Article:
Several industry executives called for tech vendors, telecom companies and politicians to work together to formulate policies to create a transparent global regulatory framework for how personal data can be exploited.
"We need a new arrangement between European regulation, local regulation and the global market" as well as harmonization of data protection laws across Europe, said Deutsche Telekom's Hottges. In Germany, operators are not allowed to analyze big data "so all of our private data is going out of the country, being analyzed" by U.S. companies and being sold back to Europeans, Hottges said.
Alcatel-Lucent's Combes agreed that a multiple-stakeholder approach is needed.
"It's clear that if we want to tackle this issue it can't be tackled by just one entity in the value chain," Combes said. "It's something which has to be tackled by all the protagonists together, from the governments to the regulators to the service providers to the vendors -- we need to be clear on how we empower users in order for them to protect their privacy."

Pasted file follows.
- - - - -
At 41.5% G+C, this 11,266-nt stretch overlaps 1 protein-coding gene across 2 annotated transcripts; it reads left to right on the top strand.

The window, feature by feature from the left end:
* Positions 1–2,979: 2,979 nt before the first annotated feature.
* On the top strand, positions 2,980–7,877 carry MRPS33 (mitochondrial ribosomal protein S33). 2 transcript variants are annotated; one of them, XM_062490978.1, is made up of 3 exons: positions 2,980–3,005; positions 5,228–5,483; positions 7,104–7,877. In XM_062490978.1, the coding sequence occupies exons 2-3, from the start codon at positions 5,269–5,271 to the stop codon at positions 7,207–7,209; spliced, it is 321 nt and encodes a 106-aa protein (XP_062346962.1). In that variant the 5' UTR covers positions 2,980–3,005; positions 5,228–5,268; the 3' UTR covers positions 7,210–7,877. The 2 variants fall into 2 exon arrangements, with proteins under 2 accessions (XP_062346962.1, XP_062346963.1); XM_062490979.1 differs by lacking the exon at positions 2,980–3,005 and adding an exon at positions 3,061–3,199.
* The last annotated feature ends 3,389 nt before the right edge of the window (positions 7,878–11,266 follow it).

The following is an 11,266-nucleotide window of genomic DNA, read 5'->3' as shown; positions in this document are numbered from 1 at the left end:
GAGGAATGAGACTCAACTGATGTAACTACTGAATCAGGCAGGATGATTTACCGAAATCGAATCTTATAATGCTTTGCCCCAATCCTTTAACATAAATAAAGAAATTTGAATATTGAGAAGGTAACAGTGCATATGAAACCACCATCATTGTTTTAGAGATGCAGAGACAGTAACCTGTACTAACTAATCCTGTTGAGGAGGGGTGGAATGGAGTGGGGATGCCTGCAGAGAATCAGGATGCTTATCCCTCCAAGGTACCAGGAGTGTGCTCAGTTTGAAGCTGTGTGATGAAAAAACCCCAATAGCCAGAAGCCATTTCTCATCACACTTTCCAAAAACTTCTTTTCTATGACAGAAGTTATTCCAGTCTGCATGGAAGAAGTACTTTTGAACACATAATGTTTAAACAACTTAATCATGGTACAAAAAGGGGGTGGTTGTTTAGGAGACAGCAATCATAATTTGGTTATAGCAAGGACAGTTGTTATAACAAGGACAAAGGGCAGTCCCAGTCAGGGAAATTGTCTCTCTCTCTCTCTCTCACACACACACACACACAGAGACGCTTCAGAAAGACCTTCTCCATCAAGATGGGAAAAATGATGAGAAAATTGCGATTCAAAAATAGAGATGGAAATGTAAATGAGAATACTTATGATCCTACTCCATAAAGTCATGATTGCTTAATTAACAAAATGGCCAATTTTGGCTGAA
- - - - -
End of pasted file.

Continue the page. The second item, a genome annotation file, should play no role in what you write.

Many industry insiders, however, doubt that government regulations will keep up with the speed of change in technology.
"I think technology will be ahead of governments," said Bob Sell, chief executive of Accenture's Communications, Media & Technology operating group.
Whether or not private industry works with governments to build a more coherent international regulatory data privacy regime, it's clear that the issue of trust has come to the fore for a tech industry that wants to capitalize on a continually growing stream of personal data.
As Combes noted: "My major concern is to rebuild trust in the digital infrastructure."
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